THE MECHANICS OF SOIL-LABORATORY TESTING Essay Example

6THE MECHANICS OF SOIL-LABORATORY TESTING

THE MECHANICS OF SOIL-LABORATORY TESTING

The mechanics of soil-Laboratory testing

Introduction

This lab report involved two experiments to determine particle size distribution through sieve analysis and plastic and liquid limit of a soil sample. The two tests are very important in soil classification for engineering purposes. Sieve analysis is one of the widely used tests to classify soils. The test data and results can be used in determining the suitability of soils for constructions and other engineering purposes. The purpose of the sieve analysis test is to grade a soil sample to be used as aggregates. In addition, the test is to determine and classify a soil sample in a standard specification that can be used in producing various aggregates for engineering use (ASTM International, 2014). The sieve analysis test is carried out using a set of sieves of varied sizes. A vibrator is used to shake a soil sample in the sieve stack to find soil distribution across sieve sizes. The retained soils are weighed and recorded in a table which is the used to draw a graph for soil classification. The accuracy of the test is maintained at 0.1% for accurate results.

Soil consistency is another crucial aspect of soil classification in civil engineering. Soil resistance can be defined as the ability of soil at varying moisture content to resist mechanical stress (Rai, 2012). There are three moisture content levels that are used to describe the soil consistency, and they include wet, moist, and dry level (Rai, 2012). Engineering uses Atterberg Limits to determine soil properties depending on the moisture content of the soil (Rai, 2012; Viswanadham, 2013). The three Atterberg Limits are shrinkage limit, liquid limit, and plastic limit (Rai, 2012; Viswanadham, 2013). However, the purpose of this experiment is to determine the soil consistency by determining only the liquid limit and plastic limit of a soil sample to determine its engineering properties. Different containers were used for testing liquid limit and plastic limit to achieve the desired result. The weight of the containers used was obtained and recorded. Subsequently, wet and dry soil samples were weighed and recorded separately in a table. The moisture content in the soil was then determined from the obtained data. Liquid limit and plastic limit are used to determine the plasticity index of the soil sample. The plasticity index indicates the moisture content range at which the soil remains plastics(Viswanadham, 2013).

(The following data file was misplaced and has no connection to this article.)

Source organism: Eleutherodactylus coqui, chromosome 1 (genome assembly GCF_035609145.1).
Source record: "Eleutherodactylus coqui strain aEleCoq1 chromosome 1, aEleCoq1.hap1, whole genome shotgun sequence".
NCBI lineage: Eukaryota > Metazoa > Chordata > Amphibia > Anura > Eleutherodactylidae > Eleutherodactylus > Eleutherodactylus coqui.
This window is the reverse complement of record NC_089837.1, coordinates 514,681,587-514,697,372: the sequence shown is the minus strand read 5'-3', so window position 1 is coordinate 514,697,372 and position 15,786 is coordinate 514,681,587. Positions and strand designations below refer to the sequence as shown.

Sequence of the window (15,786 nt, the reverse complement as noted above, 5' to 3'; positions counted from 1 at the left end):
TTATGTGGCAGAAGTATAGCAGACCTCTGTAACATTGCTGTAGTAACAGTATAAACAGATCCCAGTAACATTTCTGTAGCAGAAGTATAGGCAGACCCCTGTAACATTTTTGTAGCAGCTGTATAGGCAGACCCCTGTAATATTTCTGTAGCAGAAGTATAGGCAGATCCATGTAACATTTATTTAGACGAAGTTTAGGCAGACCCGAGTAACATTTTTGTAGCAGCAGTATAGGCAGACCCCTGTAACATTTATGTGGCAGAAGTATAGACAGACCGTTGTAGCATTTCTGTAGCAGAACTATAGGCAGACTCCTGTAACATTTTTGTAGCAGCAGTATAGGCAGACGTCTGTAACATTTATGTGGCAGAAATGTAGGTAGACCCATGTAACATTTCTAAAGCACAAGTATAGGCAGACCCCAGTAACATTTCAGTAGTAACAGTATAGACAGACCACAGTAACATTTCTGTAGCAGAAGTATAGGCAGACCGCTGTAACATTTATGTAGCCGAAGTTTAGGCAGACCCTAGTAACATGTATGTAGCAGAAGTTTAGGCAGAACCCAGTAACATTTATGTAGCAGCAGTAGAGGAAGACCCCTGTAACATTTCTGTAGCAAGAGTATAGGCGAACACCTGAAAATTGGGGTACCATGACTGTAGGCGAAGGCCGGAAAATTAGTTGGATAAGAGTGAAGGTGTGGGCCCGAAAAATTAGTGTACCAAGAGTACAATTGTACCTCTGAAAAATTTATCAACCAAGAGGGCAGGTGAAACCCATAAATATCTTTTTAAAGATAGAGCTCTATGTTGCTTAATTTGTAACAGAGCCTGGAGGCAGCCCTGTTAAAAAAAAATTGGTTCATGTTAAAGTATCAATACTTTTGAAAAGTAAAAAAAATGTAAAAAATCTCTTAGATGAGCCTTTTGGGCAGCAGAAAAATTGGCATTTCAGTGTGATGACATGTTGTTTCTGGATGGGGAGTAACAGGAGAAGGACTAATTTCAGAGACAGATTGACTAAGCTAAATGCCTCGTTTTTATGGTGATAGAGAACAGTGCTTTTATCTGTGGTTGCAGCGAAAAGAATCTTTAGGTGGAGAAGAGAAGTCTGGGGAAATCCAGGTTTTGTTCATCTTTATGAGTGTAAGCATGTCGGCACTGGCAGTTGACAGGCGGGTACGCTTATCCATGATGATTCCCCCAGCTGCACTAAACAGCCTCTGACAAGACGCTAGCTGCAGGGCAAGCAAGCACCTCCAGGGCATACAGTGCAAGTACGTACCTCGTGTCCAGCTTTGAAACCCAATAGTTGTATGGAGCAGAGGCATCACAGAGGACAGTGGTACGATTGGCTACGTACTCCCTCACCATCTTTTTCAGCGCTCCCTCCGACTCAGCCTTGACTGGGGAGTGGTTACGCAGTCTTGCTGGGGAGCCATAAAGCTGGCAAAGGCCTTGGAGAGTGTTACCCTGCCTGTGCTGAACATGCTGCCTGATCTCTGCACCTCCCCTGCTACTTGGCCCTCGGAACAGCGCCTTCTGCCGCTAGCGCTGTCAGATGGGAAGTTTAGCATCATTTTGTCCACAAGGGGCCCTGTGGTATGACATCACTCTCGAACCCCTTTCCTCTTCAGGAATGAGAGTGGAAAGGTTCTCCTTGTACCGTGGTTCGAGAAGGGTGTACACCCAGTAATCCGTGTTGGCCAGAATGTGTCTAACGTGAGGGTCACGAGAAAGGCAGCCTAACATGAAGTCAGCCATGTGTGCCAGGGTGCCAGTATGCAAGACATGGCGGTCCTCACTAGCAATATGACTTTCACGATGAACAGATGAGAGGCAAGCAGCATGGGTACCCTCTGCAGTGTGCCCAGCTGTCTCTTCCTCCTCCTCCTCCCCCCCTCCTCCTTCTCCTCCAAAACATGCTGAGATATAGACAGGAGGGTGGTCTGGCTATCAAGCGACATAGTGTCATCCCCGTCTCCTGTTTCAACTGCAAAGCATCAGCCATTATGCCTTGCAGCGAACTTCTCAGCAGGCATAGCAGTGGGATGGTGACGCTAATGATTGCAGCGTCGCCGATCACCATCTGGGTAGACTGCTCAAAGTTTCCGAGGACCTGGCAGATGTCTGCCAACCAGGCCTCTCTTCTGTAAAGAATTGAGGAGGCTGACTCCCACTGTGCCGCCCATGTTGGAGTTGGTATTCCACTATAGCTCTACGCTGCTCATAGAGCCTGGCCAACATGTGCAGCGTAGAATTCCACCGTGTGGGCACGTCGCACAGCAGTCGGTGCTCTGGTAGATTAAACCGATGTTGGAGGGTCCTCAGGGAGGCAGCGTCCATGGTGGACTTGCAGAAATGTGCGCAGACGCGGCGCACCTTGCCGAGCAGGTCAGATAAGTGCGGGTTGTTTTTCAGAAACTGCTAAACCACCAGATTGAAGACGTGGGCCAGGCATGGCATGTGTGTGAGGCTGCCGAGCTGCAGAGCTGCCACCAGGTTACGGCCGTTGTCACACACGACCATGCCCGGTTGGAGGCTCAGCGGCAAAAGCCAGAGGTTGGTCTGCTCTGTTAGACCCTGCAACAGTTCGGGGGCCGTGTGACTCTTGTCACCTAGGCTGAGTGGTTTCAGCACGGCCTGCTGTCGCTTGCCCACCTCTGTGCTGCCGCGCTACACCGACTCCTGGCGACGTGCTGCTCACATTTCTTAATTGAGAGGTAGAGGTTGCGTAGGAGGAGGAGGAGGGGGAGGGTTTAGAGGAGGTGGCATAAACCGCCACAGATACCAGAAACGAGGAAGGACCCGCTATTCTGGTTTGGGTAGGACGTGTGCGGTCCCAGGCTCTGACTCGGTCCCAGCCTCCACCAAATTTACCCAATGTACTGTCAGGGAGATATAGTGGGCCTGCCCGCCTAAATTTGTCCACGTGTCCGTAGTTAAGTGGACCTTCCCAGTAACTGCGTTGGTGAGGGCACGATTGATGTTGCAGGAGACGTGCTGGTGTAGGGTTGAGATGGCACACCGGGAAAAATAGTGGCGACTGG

Methodology

Experiment one: Test procedure for sieve analysis